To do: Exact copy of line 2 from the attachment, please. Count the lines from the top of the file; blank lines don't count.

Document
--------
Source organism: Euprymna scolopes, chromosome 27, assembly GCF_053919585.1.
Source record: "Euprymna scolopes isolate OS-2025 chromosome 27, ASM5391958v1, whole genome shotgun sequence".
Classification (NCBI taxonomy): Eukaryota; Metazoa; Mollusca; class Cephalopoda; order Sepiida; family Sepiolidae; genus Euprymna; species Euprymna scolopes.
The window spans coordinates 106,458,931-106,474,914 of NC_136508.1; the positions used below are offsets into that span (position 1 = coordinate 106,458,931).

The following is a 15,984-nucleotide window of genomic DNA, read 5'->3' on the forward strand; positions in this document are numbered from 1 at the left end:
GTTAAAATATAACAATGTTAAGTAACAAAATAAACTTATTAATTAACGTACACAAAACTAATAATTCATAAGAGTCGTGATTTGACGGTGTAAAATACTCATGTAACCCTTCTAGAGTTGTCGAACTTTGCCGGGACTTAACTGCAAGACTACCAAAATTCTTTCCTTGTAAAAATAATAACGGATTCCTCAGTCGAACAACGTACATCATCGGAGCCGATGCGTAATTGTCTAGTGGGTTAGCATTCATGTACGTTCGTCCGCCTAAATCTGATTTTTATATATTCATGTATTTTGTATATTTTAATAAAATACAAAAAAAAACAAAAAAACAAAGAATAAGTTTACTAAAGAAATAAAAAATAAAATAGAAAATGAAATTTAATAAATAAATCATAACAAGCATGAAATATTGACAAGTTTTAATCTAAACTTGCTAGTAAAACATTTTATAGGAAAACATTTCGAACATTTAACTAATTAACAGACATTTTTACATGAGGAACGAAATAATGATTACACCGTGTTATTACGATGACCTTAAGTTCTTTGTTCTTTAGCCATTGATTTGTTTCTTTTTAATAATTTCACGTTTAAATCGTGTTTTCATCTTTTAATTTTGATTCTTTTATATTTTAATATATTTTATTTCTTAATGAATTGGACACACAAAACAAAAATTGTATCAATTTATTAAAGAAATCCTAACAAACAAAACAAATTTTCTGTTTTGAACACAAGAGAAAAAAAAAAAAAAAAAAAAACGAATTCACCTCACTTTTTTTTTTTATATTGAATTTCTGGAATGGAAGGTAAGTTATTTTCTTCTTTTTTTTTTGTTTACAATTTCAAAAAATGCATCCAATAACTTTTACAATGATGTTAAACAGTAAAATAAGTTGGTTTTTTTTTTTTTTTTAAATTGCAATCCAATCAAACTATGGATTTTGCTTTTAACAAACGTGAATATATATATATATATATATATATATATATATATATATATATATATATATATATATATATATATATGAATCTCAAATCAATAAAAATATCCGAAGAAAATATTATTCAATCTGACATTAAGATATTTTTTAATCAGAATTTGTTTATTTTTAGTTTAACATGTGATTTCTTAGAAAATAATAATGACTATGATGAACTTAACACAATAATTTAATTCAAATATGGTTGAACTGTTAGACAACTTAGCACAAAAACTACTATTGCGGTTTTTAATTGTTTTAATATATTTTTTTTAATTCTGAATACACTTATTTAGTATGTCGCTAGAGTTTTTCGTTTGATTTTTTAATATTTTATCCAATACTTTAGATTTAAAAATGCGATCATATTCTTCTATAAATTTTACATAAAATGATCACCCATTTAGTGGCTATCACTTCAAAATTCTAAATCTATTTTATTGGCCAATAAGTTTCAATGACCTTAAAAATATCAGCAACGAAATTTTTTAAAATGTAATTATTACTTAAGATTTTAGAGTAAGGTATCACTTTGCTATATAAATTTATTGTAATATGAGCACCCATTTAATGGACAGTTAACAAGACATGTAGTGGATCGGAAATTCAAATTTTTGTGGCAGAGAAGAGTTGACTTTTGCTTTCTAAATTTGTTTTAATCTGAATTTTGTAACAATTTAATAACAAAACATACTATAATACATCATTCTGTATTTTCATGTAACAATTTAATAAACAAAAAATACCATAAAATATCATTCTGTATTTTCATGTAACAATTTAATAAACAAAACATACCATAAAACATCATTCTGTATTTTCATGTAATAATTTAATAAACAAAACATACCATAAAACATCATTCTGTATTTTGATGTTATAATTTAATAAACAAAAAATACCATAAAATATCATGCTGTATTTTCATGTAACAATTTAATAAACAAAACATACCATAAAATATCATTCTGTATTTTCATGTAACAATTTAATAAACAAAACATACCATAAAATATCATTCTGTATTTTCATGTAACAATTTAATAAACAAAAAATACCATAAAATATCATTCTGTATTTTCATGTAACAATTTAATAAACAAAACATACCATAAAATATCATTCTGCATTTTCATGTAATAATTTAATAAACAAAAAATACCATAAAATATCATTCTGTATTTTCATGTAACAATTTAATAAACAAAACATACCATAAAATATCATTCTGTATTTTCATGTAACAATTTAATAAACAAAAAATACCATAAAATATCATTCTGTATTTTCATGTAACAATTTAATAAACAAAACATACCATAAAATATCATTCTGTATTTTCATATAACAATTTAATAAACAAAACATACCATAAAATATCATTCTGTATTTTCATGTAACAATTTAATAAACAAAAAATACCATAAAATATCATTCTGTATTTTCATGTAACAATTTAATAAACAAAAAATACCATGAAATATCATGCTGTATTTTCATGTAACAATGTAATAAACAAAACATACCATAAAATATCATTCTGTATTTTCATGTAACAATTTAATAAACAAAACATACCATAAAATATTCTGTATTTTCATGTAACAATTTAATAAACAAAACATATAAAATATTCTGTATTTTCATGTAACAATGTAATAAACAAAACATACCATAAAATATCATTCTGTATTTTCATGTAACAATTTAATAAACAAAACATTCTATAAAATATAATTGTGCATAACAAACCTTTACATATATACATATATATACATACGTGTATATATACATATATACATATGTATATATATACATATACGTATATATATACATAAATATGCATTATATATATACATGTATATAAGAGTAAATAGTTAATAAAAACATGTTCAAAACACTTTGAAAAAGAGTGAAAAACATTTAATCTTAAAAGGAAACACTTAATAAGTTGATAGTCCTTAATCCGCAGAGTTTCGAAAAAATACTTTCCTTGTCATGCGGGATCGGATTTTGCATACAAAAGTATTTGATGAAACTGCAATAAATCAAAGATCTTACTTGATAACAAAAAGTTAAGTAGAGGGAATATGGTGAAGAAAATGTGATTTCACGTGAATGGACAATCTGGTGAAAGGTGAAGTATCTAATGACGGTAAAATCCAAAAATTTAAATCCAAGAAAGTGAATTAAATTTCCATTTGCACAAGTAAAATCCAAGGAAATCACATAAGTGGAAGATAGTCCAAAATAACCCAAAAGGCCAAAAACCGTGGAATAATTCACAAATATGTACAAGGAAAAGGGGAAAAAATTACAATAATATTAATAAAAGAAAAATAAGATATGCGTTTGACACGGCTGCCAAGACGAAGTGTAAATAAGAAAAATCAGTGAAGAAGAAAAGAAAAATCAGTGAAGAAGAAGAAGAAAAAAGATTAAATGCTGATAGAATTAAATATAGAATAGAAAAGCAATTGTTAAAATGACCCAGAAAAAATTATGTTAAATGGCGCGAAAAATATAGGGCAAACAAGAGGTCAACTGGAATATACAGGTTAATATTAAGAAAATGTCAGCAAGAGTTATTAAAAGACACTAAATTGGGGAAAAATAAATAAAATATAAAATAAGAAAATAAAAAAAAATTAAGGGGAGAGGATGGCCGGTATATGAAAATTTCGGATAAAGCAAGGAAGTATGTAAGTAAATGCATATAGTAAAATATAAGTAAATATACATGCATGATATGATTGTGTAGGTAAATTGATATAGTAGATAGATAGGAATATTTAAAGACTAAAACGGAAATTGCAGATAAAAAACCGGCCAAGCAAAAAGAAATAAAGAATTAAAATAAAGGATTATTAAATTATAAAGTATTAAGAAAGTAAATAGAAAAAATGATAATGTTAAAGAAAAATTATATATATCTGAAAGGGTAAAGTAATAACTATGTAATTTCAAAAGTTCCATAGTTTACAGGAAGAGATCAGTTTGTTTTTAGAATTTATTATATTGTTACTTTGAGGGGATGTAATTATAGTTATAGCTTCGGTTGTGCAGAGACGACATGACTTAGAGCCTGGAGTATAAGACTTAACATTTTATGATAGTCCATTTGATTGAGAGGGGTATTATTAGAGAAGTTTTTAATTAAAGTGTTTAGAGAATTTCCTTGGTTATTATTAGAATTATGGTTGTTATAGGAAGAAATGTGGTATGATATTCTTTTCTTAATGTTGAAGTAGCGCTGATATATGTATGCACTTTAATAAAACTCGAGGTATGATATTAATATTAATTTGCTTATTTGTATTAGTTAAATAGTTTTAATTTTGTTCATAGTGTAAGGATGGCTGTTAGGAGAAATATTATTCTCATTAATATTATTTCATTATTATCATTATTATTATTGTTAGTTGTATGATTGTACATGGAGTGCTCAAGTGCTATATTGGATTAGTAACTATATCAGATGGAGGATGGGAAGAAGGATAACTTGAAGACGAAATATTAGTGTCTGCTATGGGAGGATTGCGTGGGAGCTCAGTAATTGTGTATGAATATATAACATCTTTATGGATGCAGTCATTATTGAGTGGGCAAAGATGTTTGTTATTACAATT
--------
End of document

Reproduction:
Source record: "Euprymna scolopes isolate OS-2025 chromosome 27, ASM5391958v1, whole genome shotgun sequence".